The amazing Arthur C. Clarke

No matter how good non-fiction is, when I'm done with one or two, I usually crave a dose of fiction. By which I generally don't mean a contemporary best-seller. So when I finished the superb, thought provoking Thinking, Fast And Slow / Daniel Kahneman, I reached for the sci-fi shelf. And this is what I jotted down, as I read the slim volume I picked up:


Arthur C. Clarke
Childhood’s End (first published: 1953)
Interesting plot and characters. Unforeseen plot development.
As a reader mentioned on Amazon, this is not a typical Arthur C. Clarke sci-fi novel, in the sense that it isn’t based on hard scientific research. It’s more in the realm of fantasy-sci-fi. It has a lyrical quality, it has supernatural beings, and it makes a philosophic point that is at odds with the one usually espoused by Clarke. But all that is beside the point I wanted to make:
The funny thing is – like with many other futuristic, sci-fi novels – that sci-fi writers, no matter how brilliant, did not foresee or dream of such things as the internet, ebooks, email, mobile phones that are in effect handheld computers that can do tons of complicated stuff; text messages, e-photos, and more. Humanity could be so advanced, technically/mechanically; yet they still get their info in the form of paper, tons of it; they’re still stuck with clunky fax machines, and any serious computers are huge and take up entire rooms.

In terms of the effect of technology on humans and their daily life, Clarke’s 1956 novel, The City and the Stars, tells a different story. But, since I read it 10 years ago, in Feb 2002, I must confess I don’t remember the details, and only have the brief note I wrote to myself at the time:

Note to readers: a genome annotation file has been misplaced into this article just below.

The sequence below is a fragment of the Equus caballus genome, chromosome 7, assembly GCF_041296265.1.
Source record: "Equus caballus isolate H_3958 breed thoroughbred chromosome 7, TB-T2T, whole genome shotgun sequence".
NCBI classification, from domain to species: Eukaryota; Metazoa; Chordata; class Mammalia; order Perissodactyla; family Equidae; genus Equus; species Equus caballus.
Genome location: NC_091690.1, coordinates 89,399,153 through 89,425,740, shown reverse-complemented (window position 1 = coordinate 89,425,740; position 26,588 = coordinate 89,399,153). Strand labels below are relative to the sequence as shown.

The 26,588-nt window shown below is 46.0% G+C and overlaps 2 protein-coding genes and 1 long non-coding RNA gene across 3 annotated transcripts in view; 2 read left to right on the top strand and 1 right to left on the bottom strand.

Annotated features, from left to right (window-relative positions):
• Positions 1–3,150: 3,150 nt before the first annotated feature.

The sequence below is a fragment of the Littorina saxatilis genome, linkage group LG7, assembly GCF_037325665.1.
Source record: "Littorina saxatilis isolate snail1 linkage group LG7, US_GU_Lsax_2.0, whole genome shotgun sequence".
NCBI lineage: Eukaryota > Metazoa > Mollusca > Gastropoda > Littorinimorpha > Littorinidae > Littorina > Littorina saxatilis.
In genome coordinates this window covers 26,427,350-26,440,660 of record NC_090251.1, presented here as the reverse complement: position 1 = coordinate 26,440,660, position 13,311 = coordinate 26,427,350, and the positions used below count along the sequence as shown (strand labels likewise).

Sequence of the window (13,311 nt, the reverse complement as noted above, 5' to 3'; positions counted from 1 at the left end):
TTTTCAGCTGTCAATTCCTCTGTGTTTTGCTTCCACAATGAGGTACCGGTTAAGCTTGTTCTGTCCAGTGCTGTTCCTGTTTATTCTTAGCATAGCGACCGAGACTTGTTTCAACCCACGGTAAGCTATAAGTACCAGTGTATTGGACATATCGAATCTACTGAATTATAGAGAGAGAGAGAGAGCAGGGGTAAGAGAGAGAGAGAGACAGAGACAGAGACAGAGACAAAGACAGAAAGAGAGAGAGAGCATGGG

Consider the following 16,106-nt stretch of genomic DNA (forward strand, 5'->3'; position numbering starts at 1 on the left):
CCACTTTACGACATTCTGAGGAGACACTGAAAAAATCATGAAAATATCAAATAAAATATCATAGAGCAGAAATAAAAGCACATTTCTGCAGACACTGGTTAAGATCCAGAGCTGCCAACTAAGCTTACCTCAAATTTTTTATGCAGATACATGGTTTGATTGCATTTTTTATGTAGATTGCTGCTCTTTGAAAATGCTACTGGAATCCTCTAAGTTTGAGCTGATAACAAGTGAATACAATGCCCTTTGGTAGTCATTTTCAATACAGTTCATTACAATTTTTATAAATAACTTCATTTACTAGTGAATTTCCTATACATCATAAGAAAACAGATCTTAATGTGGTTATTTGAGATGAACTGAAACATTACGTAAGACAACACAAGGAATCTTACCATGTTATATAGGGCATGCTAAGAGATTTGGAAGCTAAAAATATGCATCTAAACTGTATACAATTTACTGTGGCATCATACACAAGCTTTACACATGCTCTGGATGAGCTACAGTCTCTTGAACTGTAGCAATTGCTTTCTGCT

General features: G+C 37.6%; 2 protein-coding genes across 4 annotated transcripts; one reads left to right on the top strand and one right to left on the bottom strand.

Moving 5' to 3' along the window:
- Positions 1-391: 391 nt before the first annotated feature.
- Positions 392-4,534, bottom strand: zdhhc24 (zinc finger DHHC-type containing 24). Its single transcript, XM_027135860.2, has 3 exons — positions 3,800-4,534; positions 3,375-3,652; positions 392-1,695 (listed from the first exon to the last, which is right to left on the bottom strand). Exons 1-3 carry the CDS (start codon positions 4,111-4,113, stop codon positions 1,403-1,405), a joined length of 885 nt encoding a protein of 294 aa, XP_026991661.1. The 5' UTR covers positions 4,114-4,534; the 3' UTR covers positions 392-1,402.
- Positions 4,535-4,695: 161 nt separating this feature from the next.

Feb. 2002
Arthur C. Clarke  - The City and the Stars 
Amazing SF, especially considering when it was written (1956). The breadth of vision and the scientific insight and foresight are amazing. When it comes to human nature – nu, we've read better. The predominance of the male point of view, seeing the entire universe as a man's domain, with women only an adjunct, is typical of its time (and much later times.)
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As it happens, half-way through Childhood's End, I came across the following newspaper article, which made me smile, because it described the up side of today's technological advances: No Flying Cars, but the Future is Bright, wrote Virginia Postrel. I find that a very comforting thought.



Have you read either of the above Arthur C. Clarkes? Both? Any comments?


1 comments:

Michael D. Sweeney said...

Childhood's End is the best example of science fiction writer Arthur C Clarke.

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